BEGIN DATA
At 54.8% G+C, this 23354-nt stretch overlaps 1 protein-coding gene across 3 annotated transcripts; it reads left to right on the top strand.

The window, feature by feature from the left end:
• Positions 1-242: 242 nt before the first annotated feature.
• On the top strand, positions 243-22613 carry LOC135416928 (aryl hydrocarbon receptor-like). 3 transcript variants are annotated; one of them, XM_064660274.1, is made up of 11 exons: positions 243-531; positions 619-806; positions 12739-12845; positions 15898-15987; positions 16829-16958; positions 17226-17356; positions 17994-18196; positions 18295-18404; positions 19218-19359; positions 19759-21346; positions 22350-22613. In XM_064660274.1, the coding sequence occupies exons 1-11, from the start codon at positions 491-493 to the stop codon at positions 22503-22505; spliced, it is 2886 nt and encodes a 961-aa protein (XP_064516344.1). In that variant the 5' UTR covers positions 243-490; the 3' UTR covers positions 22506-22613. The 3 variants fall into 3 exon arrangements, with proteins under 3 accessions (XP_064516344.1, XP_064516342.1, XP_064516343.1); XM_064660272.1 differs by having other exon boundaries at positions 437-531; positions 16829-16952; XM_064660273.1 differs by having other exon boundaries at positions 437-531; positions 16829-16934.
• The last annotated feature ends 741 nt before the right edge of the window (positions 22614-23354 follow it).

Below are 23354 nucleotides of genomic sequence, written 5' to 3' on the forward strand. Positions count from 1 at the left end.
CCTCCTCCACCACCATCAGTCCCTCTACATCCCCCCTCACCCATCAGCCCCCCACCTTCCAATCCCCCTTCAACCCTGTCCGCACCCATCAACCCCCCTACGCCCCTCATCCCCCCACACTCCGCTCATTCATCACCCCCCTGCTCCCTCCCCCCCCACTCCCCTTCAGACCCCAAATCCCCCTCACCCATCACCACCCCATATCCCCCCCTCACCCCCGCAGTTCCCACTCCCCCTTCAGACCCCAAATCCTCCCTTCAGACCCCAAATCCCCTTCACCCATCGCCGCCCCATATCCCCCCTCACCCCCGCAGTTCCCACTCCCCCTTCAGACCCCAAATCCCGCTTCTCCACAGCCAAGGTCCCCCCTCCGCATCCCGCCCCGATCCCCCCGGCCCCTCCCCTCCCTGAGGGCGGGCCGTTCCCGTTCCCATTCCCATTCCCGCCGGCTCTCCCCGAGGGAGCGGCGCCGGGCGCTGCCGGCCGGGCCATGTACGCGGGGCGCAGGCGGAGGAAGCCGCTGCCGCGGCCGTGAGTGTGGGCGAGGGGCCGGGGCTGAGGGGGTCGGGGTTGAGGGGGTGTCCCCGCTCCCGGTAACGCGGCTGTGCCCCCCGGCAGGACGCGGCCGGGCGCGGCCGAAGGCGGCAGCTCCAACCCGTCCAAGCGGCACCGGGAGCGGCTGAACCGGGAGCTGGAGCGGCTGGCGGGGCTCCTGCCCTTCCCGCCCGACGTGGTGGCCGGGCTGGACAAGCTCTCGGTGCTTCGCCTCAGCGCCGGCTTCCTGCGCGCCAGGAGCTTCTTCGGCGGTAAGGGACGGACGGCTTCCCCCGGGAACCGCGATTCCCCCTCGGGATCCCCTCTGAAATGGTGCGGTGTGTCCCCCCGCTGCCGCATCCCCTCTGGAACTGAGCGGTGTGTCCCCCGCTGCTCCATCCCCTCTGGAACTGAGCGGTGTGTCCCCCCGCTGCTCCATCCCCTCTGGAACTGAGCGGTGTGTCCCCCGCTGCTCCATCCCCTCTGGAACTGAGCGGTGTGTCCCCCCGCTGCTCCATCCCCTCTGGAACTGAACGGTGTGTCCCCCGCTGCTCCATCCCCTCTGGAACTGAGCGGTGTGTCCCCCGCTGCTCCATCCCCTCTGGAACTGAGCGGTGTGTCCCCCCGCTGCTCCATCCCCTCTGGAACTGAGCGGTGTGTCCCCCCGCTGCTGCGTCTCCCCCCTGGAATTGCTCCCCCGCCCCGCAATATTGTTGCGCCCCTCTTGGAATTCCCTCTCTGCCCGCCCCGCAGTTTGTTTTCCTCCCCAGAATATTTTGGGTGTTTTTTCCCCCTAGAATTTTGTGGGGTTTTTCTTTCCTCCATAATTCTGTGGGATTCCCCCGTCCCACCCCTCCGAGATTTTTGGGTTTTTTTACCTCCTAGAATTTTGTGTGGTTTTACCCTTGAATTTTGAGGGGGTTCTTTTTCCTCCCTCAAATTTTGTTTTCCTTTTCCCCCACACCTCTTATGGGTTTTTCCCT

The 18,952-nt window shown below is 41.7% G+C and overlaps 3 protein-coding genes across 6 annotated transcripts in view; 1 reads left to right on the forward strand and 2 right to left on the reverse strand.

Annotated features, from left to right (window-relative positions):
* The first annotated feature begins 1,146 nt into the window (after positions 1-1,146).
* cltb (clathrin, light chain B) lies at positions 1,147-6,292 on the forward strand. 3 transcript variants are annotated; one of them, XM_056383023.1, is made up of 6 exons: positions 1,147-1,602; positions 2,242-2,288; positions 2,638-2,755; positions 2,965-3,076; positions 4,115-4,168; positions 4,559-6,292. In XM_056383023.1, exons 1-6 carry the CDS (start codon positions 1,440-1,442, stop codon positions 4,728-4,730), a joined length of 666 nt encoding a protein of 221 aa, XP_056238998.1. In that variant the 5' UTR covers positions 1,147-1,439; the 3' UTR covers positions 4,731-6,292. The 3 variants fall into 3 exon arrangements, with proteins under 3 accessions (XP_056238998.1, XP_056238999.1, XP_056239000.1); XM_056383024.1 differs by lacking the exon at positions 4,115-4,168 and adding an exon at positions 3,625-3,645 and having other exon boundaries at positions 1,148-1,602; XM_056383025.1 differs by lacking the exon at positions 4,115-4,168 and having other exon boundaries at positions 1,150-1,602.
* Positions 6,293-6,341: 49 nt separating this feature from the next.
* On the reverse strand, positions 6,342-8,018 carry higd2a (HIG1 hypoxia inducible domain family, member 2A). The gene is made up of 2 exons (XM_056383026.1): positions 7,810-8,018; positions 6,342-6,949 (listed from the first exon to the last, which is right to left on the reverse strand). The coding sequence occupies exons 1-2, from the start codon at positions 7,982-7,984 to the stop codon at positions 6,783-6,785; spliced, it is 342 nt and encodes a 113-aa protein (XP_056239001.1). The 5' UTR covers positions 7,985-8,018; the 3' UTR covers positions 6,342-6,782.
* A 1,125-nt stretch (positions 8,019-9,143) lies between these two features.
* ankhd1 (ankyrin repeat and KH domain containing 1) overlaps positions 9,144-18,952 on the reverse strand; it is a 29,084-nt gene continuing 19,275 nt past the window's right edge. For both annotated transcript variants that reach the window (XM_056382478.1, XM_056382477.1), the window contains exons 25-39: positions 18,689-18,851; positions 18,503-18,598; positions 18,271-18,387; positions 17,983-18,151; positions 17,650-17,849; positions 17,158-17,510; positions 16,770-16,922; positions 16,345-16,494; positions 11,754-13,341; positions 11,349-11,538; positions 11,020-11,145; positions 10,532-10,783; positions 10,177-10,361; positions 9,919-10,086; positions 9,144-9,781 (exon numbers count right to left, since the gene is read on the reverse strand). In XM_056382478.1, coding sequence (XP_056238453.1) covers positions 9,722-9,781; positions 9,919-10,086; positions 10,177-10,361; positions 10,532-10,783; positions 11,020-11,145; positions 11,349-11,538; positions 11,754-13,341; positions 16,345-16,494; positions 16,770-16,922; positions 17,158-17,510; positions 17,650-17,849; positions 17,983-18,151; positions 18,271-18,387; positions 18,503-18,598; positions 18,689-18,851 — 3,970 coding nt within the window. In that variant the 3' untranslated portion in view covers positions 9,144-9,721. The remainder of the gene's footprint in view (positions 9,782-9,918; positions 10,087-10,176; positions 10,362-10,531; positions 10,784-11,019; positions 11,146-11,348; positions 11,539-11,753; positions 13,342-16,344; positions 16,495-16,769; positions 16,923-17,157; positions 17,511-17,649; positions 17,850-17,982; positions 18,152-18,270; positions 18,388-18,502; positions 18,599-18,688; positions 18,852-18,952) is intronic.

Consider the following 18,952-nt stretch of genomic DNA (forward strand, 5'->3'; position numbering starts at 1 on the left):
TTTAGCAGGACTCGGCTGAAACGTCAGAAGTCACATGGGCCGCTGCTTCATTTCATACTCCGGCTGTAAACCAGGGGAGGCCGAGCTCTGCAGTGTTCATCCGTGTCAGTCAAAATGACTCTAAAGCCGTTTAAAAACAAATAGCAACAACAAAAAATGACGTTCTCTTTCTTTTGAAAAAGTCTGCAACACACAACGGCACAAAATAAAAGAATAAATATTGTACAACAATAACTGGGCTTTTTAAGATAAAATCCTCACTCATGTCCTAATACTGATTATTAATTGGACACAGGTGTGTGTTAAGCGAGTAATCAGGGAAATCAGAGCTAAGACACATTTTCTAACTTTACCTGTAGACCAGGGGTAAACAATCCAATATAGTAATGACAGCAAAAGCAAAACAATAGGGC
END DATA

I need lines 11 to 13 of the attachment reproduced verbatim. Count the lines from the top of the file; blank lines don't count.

* cltb (clathrin, light chain B) lies at positions 1,147-6,292 on the forward strand. 3 transcript variants are annotated; one of them, XM_056383023.1, is made up of 6 exons: positions 1,147-1,602; positions 2,242-2,288; positions 2,638-2,755; positions 2,965-3,076; positions 4,115-4,168; positions 4,559-6,292. In XM_056383023.1, exons 1-6 carry the CDS (start codon positions 1,440-1,442, stop codon positions 4,728-4,730), a joined length of 666 nt encoding a protein of 221 aa, XP_056238998.1. In that variant the 5' UTR covers positions 1,147-1,439; the 3' UTR covers positions 4,731-6,292. The 3 variants fall into 3 exon arrangements, with proteins under 3 accessions (XP_056238998.1, XP_056238999.1, XP_056239000.1); XM_056383024.1 differs by lacking the exon at positions 4,115-4,168 and adding an exon at positions 3,625-3,645 and having other exon boundaries at positions 1,148-1,602; XM_056383025.1 differs by lacking the exon at positions 4,115-4,168 and having other exon boundaries at positions 1,150-1,602.
* Positions 6,293-6,341: 49 nt separating this feature from the next.
* On the reverse strand, positions 6,342-8,018 carry higd2a (HIG1 hypoxia inducible domain family, member 2A). The gene is made up of 2 exons (XM_056383026.1): positions 7,810-8,018; positions 6,342-6,949 (listed from the first exon to the last, which is right to left on the reverse strand). The coding sequence occupies exons 1-2, from the start codon at positions 7,982-7,984 to the stop codon at positions 6,783-6,785; spliced, it is 342 nt and encodes a 113-aa protein (XP_056239001.1). The 5' UTR covers positions 7,985-8,018; the 3' UTR covers positions 6,342-6,782.